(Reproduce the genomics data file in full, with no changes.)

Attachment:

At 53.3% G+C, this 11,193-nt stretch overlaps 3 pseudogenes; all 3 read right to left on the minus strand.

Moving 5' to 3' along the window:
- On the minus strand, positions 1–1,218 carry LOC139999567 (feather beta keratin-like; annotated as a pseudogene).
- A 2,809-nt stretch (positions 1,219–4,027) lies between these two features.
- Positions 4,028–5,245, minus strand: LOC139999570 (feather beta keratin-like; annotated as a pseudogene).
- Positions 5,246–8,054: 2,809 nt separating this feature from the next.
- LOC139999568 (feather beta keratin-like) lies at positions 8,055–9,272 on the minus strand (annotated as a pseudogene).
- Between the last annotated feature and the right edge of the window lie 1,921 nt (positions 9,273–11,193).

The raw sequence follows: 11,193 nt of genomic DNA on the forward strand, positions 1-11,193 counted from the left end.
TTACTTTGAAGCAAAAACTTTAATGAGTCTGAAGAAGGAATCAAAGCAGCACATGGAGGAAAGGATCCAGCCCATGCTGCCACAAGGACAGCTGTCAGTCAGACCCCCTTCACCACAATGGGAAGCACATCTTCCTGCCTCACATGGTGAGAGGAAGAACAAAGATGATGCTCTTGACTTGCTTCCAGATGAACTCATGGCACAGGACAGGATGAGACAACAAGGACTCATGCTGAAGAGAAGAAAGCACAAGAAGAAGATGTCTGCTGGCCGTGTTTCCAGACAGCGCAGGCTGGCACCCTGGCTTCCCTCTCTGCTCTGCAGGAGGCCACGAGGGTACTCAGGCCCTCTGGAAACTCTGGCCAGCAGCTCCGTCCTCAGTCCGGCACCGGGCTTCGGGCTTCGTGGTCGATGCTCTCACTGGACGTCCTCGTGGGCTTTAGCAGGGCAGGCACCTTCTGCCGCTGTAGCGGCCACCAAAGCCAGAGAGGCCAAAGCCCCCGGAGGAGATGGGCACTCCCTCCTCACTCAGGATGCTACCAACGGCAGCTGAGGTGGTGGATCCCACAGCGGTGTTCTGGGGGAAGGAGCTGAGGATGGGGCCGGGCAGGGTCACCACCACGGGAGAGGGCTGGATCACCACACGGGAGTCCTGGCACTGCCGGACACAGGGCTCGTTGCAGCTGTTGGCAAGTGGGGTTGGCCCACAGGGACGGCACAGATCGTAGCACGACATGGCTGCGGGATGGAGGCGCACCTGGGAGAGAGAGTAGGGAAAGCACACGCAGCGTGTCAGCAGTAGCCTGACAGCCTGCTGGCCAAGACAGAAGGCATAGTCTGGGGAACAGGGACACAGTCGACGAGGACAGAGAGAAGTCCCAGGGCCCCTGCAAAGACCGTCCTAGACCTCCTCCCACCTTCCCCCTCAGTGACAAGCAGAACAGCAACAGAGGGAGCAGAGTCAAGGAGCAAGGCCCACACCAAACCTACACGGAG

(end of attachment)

At 53.3% G+C, this 11,193-nt stretch overlaps 3 pseudogenes; all 3 read right to left on the minus strand.

Moving 5' to 3' along the window:
- On the minus strand, positions 1–1,218 carry LOC139999567 (feather beta keratin-like; annotated as a pseudogene).
- A 2,809-nt stretch (positions 1,219–4,027) lies between these two features.
- Positions 4,028–5,245, minus strand: LOC139999570 (feather beta keratin-like; annotated as a pseudogene).
- Positions 5,246–8,054: 2,809 nt separating this feature from the next.
- LOC139999568 (feather beta keratin-like) lies at positions 8,055–9,272 on the minus strand (annotated as a pseudogene).
- Between the last annotated feature and the right edge of the window lie 1,921 nt (positions 9,273–11,193).

The raw sequence follows: 11,193 nt of genomic DNA on the forward strand, positions 1-11,193 counted from the left end.
TTACTTTGAAGCAAAAACTTTAATGAGTCTGAAGAAGGAATCAAAGCAGCACATGGAGGAAAGGATCCAGCCCATGCTGCCACAAGGACAGCTGTCAGTCAGACCCCCTTCACCACAATGGGAAGCACATCTTCCTGCCTCACATGGTGAGAGGAAGAACAAAGATGATGCTCTTGACTTGCTTCCAGATGAACTCATGGCACAGGACAGGATGAGACAACAAGGACTCATGCTGAAGAGAAGAAAGCACAAGAAGAAGATGTCTGCTGGCCGTGTTTCCAGACAGCGCAGGCTGGCACCCTGGCTTCCCTCTCTGCTCTGCAGGAGGCCACGAGGGTACTCAGGCCCTCTGGAAACTCTGGCCAGCAGCTCCGTCCTCAGTCCGGCACCGGGCTTCGGGCTTCGTGGTCGATGCTCTCACTGGACGTCCTCGTGGGCTTTAGCAGGGCAGGCACCTTCTGCCGCTGTAGCGGCCACCAAAGCCAGAGAGGCCAAAGCCCCCGGAGGAGATGGGCACTCCCTCCTCACTCAGGATGCTACCAACGGCAGCTGAGGTGGTGGATCCCACAGCGGTGTTCTGGGGGAAGGAGCTGAGGATGGGGCCGGGCAGGGTCACCACCACGGGAGAGGGCTGGATCACCACACGGGAGTCCTGGCACTGCCGGACACAGGGCTCGTTGCAGCTGTTGGCAAGTGGGGTTGGCCCACAGGGACGGCACAGATCGTAGCACGACATGGCTGCGGGATGGAGGCGCACCTGGGAGAGAGAGTAGGGAAAGCACACGCAGCGTGTCAGCAGTAGCCTGACAGCCTGCTGGCCAAGACAGAAGGCATAGTCTGGGGAACAGGGACACAGTCGACGAGGACAGAGAGAAGTCCCAGGGCCCCTGCAAAGACCGTCCTAGACCTCCTCCCACCTTCCCCCTCAGTGACAAGCAGAACAGCAACAGAGGGAGCAGAGTCAAGGAGCAAGGCCCACACCAAACCTACACGGAG